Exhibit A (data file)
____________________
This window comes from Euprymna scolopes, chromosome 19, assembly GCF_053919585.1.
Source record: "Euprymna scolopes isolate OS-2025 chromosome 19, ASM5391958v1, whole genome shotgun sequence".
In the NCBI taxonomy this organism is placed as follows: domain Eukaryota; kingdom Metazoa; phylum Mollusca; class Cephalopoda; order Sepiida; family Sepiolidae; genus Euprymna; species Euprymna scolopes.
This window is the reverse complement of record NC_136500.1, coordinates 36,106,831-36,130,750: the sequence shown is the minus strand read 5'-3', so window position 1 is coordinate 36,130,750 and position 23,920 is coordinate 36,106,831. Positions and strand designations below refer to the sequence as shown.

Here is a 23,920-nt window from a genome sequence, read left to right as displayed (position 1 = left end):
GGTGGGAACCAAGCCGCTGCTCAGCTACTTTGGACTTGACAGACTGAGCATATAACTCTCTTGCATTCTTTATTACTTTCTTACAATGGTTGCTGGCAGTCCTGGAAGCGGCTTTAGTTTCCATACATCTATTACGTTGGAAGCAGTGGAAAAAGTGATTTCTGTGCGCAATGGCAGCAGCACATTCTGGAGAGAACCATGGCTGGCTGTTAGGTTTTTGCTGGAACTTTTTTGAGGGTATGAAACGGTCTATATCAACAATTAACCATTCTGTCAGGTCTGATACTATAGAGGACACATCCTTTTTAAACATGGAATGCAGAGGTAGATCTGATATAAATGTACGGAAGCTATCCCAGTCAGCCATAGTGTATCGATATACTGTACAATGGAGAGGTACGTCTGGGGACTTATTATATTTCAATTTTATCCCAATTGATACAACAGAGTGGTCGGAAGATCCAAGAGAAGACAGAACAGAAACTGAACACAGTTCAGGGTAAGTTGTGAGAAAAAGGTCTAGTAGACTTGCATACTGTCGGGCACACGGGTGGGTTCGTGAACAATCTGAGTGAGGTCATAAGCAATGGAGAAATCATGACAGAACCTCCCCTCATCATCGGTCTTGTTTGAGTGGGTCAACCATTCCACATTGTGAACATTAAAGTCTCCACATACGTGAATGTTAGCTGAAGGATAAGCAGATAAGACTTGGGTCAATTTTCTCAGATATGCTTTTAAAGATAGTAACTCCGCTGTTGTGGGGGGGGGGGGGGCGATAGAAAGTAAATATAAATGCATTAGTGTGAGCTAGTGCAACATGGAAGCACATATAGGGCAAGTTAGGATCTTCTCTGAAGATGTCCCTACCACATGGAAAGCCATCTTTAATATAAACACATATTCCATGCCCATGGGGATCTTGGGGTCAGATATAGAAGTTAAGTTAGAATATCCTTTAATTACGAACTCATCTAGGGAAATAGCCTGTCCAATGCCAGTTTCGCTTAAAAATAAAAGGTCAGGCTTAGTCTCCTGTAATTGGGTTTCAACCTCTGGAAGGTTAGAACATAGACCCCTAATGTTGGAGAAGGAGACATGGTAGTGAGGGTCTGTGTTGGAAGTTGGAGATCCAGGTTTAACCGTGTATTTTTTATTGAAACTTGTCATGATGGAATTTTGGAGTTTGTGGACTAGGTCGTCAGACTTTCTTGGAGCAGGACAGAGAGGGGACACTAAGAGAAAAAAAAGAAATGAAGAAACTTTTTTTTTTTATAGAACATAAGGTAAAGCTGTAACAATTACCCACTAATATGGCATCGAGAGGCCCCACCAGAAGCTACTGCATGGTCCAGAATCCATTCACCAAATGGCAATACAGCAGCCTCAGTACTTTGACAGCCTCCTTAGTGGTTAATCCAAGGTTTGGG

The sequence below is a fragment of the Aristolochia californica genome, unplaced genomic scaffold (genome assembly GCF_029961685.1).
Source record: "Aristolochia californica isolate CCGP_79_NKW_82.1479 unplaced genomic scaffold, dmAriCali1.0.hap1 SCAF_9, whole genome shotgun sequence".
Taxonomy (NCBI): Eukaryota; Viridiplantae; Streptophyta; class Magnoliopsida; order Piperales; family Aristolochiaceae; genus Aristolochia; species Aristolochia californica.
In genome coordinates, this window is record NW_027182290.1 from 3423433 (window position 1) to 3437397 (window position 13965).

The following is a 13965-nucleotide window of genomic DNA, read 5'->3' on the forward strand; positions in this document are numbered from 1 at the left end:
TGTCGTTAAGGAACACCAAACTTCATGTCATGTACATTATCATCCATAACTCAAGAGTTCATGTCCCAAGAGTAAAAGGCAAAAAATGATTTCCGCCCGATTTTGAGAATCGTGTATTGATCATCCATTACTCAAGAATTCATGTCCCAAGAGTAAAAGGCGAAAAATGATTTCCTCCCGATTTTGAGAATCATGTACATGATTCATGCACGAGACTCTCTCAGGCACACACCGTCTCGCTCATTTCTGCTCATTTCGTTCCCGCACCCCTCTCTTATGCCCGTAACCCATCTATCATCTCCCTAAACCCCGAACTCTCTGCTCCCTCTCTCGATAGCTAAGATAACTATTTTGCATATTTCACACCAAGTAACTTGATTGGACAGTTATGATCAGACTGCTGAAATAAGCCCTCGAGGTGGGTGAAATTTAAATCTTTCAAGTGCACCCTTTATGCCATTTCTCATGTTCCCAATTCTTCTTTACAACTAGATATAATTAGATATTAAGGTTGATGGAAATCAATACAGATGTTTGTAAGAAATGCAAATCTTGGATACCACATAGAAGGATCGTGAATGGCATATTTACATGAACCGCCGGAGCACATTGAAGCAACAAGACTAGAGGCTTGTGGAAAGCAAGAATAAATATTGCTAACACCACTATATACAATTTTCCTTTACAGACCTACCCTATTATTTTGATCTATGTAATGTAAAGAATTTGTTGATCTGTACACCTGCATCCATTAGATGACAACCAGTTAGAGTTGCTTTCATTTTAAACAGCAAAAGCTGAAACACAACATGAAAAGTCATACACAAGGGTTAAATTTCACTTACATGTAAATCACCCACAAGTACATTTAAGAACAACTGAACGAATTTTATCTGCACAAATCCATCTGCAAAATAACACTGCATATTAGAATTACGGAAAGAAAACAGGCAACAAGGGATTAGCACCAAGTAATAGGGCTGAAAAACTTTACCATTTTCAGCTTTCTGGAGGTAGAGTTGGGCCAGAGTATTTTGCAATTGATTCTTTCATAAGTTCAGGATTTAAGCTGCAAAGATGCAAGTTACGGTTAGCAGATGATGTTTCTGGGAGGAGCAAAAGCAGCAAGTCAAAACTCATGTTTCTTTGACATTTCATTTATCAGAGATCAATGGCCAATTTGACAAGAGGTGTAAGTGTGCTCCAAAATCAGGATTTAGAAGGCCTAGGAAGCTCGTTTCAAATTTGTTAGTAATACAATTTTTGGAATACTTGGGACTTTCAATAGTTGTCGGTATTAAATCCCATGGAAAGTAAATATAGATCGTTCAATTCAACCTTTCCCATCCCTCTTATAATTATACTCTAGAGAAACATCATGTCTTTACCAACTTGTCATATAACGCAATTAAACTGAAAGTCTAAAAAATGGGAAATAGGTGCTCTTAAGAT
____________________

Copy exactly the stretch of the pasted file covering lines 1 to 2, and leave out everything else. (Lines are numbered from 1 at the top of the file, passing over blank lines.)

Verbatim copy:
This window comes from Euprymna scolopes, chromosome 19, assembly GCF_053919585.1.
Source record: "Euprymna scolopes isolate OS-2025 chromosome 19, ASM5391958v1, whole genome shotgun sequence".